Specifically, using HbA1c alone –– with a range of 5.5% to 6.5% defining prediabetes –– would identify a population with comparable risks for diabetes and heart disease (32.4% and 11.4%, respectively), according to a study in the American Journal of Preventative Medicine. But using a slightly higher cutoff –– beginning at 5.7% –– would identify increased risks of 41.3% for diabetes and 13.3% for heart disease.

(Dr GM Singh)

What is the risk of suicide for patients taking isotretinoin?

For some years there have been reports linking isotretinoin to depression or suicide in young patients. However, a review of the evidence found no causal relationship, and that the incidence of depression and suicide during isotretinoin therapy may be no greater than for the population in general. Acne itself is sometimes a cause of depression.

 
    Infertility Update

Dr. Kaberi Banerjee, Infertility and IVF Specialist Max Hospital; Director Precious Baby Foundation

What is Intracytoplasmic sperm injection?

ICSI has revolutionized the treatment and improved the prognosis for fertility of men with very severe oligospermia, asthenospermia (low sperm motility), teratospermia (a higher rate of abnormal sperm morphology), and even azoospermia. This technique involves the direct injection of a single spermatozoon into the cytoplasm of a human oocyte, usually obtained from follicles produced under controlled ovarian hyperstimulation. This technique has also been successful in men with nonmosaic Klinefelter syndrome where spermatozoa are obtained from testicular biopsies.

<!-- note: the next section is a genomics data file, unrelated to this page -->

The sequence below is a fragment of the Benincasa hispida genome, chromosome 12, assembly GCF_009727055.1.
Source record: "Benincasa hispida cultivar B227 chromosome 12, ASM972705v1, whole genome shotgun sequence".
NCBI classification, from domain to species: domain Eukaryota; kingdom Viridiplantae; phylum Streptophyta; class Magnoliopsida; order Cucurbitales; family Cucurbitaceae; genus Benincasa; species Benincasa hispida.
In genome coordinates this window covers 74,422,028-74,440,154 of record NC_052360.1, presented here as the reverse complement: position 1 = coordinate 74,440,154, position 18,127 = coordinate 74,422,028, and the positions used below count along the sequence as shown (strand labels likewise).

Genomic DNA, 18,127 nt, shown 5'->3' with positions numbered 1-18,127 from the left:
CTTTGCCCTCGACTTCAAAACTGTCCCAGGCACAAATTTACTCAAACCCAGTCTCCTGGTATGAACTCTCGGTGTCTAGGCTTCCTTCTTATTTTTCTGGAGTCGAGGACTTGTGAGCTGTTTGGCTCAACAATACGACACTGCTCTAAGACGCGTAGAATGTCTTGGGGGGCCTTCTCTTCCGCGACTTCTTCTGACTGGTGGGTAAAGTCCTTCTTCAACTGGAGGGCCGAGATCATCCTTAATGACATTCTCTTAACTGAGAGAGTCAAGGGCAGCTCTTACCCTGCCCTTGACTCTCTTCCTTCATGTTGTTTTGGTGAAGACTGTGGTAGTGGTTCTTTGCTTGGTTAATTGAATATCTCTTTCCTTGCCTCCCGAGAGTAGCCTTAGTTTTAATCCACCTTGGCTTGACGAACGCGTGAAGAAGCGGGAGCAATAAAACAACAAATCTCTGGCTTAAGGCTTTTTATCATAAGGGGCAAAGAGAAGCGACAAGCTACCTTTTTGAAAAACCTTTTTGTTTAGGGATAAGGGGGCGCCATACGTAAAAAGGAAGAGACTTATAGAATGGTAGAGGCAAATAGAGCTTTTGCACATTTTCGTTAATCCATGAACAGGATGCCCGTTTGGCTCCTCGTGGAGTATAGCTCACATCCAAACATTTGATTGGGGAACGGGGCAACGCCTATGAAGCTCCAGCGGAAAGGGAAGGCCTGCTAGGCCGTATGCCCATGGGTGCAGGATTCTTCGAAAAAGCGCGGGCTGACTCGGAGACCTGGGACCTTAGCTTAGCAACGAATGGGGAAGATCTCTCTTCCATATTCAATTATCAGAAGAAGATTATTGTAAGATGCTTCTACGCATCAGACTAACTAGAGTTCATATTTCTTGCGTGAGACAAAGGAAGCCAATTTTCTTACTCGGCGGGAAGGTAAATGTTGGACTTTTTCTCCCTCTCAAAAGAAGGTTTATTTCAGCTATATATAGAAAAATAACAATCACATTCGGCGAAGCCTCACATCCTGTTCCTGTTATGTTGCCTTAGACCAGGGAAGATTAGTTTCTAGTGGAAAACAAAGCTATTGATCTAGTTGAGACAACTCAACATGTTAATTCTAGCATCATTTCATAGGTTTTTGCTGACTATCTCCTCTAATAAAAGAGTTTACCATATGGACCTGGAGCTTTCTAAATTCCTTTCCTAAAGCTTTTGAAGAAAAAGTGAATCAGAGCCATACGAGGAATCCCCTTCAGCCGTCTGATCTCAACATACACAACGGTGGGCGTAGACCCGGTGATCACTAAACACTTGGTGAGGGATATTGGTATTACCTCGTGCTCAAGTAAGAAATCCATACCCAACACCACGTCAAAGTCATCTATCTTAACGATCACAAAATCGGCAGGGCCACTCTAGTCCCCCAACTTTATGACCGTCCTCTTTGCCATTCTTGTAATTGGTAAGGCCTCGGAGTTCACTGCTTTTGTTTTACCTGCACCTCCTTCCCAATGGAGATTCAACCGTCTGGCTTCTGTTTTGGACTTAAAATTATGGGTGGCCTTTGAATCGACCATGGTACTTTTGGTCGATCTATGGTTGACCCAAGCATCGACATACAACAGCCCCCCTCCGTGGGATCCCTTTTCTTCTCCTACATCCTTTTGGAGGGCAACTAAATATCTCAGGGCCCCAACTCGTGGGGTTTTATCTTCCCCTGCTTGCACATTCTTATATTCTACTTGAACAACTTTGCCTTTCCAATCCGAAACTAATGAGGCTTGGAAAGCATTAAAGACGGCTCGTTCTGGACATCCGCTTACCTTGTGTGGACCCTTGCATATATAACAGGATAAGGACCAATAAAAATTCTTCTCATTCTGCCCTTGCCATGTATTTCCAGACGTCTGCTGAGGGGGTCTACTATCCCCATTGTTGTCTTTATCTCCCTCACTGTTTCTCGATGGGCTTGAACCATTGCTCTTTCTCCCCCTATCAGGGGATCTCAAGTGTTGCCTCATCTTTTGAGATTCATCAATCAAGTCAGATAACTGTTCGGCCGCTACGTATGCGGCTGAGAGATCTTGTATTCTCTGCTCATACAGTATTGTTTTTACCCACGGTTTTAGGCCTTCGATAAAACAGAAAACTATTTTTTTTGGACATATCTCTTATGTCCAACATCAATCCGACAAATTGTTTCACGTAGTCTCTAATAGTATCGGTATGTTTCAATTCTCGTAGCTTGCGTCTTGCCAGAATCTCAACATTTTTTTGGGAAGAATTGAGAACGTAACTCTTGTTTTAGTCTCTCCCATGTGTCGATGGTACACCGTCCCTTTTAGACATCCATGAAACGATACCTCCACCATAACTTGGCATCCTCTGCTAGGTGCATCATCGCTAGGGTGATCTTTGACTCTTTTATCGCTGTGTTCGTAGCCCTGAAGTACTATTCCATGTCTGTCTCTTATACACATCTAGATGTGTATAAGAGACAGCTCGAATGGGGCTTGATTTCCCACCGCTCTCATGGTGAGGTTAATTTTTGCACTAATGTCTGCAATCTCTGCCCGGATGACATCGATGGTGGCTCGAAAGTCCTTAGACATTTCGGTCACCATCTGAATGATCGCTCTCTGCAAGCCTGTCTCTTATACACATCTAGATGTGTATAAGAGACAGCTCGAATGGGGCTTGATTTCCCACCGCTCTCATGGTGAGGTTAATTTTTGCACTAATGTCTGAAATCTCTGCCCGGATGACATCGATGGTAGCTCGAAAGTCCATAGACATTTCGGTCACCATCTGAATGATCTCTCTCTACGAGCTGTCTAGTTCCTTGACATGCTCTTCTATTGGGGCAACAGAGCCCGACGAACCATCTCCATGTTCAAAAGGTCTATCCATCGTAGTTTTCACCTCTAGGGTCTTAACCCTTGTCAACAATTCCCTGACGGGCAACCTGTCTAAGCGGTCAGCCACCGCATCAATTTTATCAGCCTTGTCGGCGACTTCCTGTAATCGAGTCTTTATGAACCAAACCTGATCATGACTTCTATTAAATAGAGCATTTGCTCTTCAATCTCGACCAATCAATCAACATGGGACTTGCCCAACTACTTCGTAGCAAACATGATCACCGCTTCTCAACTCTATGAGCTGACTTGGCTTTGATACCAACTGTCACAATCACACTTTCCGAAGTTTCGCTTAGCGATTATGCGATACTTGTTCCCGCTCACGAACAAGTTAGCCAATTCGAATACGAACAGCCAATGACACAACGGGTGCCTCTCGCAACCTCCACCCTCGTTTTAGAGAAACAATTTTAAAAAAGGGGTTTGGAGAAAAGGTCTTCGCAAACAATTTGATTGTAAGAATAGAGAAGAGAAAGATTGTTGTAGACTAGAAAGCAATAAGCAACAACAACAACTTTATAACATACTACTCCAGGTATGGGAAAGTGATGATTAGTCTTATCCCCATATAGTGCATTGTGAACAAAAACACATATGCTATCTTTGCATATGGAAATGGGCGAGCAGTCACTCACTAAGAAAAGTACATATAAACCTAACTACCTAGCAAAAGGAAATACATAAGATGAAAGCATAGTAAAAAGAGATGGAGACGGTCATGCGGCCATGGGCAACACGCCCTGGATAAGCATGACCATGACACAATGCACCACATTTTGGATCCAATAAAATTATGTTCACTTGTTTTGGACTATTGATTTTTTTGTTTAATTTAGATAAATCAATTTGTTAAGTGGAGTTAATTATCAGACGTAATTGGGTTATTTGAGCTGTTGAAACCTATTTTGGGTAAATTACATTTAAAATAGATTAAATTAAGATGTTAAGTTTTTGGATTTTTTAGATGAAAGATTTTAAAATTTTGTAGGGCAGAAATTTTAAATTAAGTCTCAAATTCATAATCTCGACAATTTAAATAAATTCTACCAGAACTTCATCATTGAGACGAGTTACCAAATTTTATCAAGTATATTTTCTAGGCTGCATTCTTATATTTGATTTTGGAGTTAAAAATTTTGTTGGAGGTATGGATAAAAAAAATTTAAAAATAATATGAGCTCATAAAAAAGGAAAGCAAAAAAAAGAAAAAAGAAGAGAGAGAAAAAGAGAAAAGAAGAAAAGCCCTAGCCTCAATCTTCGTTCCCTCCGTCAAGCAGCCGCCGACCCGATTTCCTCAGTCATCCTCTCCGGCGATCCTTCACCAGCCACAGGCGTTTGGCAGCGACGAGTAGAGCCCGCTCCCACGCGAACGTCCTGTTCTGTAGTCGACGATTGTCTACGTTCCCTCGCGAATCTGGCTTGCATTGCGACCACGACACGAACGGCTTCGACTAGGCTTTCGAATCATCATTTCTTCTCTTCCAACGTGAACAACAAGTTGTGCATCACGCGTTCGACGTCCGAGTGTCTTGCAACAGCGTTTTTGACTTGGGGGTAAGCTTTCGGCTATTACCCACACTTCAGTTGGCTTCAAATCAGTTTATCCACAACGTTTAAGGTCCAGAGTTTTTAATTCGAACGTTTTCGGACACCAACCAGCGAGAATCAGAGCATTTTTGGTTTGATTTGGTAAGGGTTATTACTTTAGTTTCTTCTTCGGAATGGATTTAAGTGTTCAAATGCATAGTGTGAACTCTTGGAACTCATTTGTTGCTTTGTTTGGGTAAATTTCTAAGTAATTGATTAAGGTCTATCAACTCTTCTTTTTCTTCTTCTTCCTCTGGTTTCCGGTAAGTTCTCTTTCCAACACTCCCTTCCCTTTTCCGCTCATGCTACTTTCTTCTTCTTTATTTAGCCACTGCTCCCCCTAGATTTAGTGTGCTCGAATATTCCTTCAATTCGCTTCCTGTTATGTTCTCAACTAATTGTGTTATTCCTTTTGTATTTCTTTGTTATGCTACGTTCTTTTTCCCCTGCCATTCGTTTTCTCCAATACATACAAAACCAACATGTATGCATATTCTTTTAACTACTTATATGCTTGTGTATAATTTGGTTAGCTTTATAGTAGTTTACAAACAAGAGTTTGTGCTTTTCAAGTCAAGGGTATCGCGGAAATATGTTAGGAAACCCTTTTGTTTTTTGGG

For queries contact: banerjee.kaberi@gmail.com

 
    Nutrition Update

Dr. Neelam Mohan, Director Pediatric Gastroenterology, Hepatology and Liver Transplantation, Medanta – The Medicity

Breastfeeding or breast milk for procedural pain in neonates

If available, breastfeeding or breast milk should be used to alleviate procedural pain in neonates undergoing a single painful procedure compared to placebo, positioning or no intervention. Administration of glucose or sucrose had similar effectiveness as breastfeeding for reducing pain. The effectiveness of breast milk for repeated painful procedures is not established and further research is needed. These studies should include various control interventions including glucose/sucrose and should target preterm neonates.

 
    Medicolegal Update

Dr Sudhir Gupta, Associate Professor, Forensic Medicine & Toxicology, AIIMS

What is the medicolegal importance of age up to 14 years?

  • 7 years age: In accordance with Section 82 of Indian Penal Code, any act that is done by a child under seven years of age is not an offence.